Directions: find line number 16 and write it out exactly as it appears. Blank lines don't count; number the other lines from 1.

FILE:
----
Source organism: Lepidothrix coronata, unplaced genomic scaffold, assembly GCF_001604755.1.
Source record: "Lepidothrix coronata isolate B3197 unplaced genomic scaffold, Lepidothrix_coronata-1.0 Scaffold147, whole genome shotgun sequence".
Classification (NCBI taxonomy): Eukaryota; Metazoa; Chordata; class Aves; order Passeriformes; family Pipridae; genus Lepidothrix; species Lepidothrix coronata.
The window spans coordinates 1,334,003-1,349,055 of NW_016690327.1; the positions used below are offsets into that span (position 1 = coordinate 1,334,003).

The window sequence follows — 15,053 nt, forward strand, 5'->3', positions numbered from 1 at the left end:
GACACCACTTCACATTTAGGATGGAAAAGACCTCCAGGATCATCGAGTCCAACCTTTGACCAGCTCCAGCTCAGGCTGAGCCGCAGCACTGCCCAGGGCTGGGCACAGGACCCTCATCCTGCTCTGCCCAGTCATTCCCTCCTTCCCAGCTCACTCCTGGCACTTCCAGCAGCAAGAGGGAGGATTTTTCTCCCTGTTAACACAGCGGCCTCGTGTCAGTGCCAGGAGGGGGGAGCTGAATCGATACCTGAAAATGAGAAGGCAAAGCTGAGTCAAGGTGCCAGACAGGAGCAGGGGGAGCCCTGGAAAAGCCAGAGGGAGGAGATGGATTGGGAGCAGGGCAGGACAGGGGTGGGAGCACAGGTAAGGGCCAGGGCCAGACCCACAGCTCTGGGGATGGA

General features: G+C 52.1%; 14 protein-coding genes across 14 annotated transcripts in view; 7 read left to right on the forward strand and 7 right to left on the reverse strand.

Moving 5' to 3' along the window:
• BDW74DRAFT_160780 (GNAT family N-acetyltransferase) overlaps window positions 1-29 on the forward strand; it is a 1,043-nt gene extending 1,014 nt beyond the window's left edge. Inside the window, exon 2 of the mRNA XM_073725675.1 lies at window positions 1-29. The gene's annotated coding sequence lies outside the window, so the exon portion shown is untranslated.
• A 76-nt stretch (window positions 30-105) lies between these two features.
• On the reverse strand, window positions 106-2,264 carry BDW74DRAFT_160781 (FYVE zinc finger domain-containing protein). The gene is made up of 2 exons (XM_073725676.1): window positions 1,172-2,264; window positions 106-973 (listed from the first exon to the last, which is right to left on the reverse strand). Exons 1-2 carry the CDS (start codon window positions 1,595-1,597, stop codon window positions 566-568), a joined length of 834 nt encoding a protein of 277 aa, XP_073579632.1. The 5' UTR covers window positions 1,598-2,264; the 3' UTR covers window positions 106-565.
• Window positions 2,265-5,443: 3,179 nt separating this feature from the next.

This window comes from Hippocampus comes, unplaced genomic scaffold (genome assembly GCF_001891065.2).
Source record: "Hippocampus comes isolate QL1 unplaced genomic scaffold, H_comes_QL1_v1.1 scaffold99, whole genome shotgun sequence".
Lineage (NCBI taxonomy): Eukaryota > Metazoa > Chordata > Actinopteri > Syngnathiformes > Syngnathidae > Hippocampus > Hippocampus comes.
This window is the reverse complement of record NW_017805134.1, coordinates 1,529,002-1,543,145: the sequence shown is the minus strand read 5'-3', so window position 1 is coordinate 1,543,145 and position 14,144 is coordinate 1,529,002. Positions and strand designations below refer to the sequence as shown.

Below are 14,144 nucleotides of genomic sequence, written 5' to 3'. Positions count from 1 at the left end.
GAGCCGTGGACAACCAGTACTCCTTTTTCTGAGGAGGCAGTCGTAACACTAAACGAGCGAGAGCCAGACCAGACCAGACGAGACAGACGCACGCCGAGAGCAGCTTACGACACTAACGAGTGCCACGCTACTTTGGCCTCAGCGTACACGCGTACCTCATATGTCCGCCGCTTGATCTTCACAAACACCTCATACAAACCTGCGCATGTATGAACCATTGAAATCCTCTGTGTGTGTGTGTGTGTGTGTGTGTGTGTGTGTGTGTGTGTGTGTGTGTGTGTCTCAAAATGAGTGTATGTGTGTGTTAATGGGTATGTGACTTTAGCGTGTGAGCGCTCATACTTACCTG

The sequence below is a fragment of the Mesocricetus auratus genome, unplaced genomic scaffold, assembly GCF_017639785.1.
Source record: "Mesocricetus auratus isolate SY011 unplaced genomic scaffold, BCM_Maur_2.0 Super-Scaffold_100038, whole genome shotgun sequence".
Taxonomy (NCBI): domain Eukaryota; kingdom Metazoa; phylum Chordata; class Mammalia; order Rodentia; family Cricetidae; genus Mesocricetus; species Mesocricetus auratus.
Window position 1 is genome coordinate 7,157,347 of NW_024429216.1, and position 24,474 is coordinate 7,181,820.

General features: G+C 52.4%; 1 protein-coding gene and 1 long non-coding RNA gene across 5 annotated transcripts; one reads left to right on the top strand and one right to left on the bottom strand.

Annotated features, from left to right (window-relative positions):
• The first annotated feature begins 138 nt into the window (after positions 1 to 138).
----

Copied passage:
This window is the reverse complement of record NW_017805134.1, coordinates 1,529,002-1,543,145: the sequence shown is the minus strand read 5'-3', so window position 1 is coordinate 1,543,145 and position 14,144 is coordinate 1,529,002. Positions and strand designations below refer to the sequence as shown.